Webinars are an opportunity to offer potential prospects a glimpse at your expertise, and help them get an idea of what you can bring to the table. Only 2% of agencies currently say that webinars serve as a valuable new lead source, but when done right, this tactic can be a powerful component of your lead generation program.
Many agencies balk at the idea of putting on a webinar at first. And while it can seem like a massive undertaking with an uncertain chance of return, hosting a webinar doesn’t have to be complicated or overly time-consuming. In fact, with the right tools, it can be an easy way to start building an online reputation and cultivating meaningful relationships in your industry.
Services like GoToWebinar and WebEx make it simple to plan, broadcast, and record webinars. And if your agency doesn’t currently have the budget for a paid service, consider recording your webinar with Google Hangouts or another free service like Join.me.
4) Paid Online Marketing
Adding a budget for paid or sponsored media to your new business development plan can give your content a much-needed boost with some targeted amplification. Most agencies ignore paid marketing altogether, with only 7% reporting it as a valuable lead generation channel.
But if your agency has gone through the time and effort to produce valuable content offers, introducing paid content can dramatically increase your impressions and ensure your content gets noticed by the right people.
Figure out where your potential clients are most likely to spot you on the web, and devote your funds to these channels. To promote your agency on social media, consider LinkedIn Sponsored Updates, Promoted Tweets on Twitter, and Facebook Ads.
5) Public Relations and Earned Media
It’s pretty simple: If you don’t pitch stories, they won’t get covered. Only 7% of agencies report public relations as a top lead source. To make earned media part of your agency’s new business plan, you’ll need to focus on finding the right journalists to cover your story.
So how do you craft the perfect pitch? It’s all about targeting the right publications with the right stories, and differentiating yourself. Journalists see 26,000 pitches a year, so it’s easy to get lost in the shuffle. But don’t fret — despite what you might think, journalists actually want to find a great story in their inbox. They don’t enjoy sifting through a mass of irrelevant pitches.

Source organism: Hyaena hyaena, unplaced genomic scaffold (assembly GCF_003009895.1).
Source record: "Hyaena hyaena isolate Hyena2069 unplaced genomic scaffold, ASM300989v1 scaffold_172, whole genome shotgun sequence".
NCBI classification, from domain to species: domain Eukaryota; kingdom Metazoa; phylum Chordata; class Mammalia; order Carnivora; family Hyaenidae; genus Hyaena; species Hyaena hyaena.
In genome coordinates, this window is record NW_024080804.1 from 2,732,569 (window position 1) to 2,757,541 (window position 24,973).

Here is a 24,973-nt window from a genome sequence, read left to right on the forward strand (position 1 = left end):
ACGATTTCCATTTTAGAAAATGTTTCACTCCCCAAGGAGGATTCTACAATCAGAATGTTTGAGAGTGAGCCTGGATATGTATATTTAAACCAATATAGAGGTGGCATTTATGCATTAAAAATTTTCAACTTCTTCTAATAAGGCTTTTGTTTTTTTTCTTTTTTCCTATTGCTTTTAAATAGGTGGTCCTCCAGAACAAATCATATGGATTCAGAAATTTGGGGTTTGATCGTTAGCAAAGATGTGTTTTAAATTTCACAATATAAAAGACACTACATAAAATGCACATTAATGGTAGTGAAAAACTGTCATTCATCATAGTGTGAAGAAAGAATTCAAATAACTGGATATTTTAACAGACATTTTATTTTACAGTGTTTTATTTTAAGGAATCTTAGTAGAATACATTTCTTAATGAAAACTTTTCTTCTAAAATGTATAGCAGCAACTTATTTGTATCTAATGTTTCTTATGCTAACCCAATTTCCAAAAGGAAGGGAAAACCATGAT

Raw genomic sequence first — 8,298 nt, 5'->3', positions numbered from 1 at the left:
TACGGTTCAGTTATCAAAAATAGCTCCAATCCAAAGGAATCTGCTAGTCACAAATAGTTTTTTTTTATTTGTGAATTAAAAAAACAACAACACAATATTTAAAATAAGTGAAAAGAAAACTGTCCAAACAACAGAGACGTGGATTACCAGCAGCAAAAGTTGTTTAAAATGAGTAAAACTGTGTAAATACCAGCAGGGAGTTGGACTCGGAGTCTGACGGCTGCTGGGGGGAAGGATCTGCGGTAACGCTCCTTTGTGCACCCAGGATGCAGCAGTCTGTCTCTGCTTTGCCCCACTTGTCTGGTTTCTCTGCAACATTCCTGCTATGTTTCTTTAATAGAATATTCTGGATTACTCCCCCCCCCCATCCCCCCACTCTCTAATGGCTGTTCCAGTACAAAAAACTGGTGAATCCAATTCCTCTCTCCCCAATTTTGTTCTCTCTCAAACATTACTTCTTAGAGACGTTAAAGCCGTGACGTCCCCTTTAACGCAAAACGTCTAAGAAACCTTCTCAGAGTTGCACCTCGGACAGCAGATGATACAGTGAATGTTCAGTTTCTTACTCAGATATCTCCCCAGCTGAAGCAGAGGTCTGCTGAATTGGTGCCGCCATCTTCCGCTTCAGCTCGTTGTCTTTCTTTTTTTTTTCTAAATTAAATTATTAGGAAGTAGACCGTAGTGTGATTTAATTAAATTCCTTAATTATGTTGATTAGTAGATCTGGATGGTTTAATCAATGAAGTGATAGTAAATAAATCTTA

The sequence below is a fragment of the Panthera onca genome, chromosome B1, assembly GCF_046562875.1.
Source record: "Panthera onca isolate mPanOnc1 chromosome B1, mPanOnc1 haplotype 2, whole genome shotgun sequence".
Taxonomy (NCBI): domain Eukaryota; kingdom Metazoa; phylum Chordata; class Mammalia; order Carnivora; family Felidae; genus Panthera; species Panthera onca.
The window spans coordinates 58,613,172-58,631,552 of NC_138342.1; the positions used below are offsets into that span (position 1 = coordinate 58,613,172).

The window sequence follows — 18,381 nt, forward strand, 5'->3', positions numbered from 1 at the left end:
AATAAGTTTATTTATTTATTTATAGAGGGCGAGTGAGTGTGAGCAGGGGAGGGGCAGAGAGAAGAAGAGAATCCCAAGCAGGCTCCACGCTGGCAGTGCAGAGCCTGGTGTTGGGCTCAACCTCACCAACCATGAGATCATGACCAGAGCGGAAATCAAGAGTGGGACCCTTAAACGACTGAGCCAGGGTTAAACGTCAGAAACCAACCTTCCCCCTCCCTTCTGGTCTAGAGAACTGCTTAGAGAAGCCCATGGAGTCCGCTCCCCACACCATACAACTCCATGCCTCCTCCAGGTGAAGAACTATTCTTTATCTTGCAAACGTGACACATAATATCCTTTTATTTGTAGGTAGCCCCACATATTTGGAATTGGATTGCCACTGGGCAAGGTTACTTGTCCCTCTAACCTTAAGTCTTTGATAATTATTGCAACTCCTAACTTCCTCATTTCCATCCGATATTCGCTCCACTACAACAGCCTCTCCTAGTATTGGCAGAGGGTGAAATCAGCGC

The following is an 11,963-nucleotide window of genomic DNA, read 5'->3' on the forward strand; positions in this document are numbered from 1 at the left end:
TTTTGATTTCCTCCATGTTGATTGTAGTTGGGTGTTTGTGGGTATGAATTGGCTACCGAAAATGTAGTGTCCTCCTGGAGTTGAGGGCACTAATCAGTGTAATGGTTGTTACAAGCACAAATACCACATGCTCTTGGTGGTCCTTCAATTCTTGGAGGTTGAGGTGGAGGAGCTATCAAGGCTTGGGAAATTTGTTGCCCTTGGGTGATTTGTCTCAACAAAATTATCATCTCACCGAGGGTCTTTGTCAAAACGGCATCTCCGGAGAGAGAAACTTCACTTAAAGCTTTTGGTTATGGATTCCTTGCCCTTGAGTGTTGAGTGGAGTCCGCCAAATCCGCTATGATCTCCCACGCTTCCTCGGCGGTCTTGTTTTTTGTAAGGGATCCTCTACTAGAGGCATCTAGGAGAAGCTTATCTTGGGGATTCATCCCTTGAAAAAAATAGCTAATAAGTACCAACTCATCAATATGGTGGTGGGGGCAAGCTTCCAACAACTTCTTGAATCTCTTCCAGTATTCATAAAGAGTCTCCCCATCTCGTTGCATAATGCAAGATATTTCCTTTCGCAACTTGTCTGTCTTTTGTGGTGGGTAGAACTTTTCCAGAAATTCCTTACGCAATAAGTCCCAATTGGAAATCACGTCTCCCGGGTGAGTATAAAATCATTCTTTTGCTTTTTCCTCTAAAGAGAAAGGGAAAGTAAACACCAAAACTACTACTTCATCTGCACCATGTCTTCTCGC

Targeting is key. Don’t pitch anything you think is a stretch. Set up news alerts for topics in your industry and use them to find journalists who are already writing the kind of stories you want to share. If you aren’t sure how to write a stellar pitch, click here for a few free email pitch templates tailored to agencies.
6) Networking Events and Conferences
Old school face-to-face networking isn’t dead yet. In fact, 37% of agencies reported that networking at events and conferences brings in new leads. But that means the majority of agencies still aren’t fully taking advantage of networking and the new business potential it can bring in.
I’ll be the first to tell you that networking in person can be hard, and it doesn’t always come naturally to everyone. But that doesn’t mean your agency can afford to shy away from the conference and event scene altogether.
You shouldn’t feel foolish if you need to brush up on some networking skills and ice breakers. With INBOUND 2016 right around the corner, you can bet that all of us here at HubSpot have been practicing our small talk skills. Unsure where to begin? Try browsing this list of 100 conversation starters for virtually any situation.
What under-utilized lead sources is your agency planning on trying out?
from HubSpot Marketing Blog http://blog.hubspot.com/marketing/new-lead-sources-agency-besides-referrals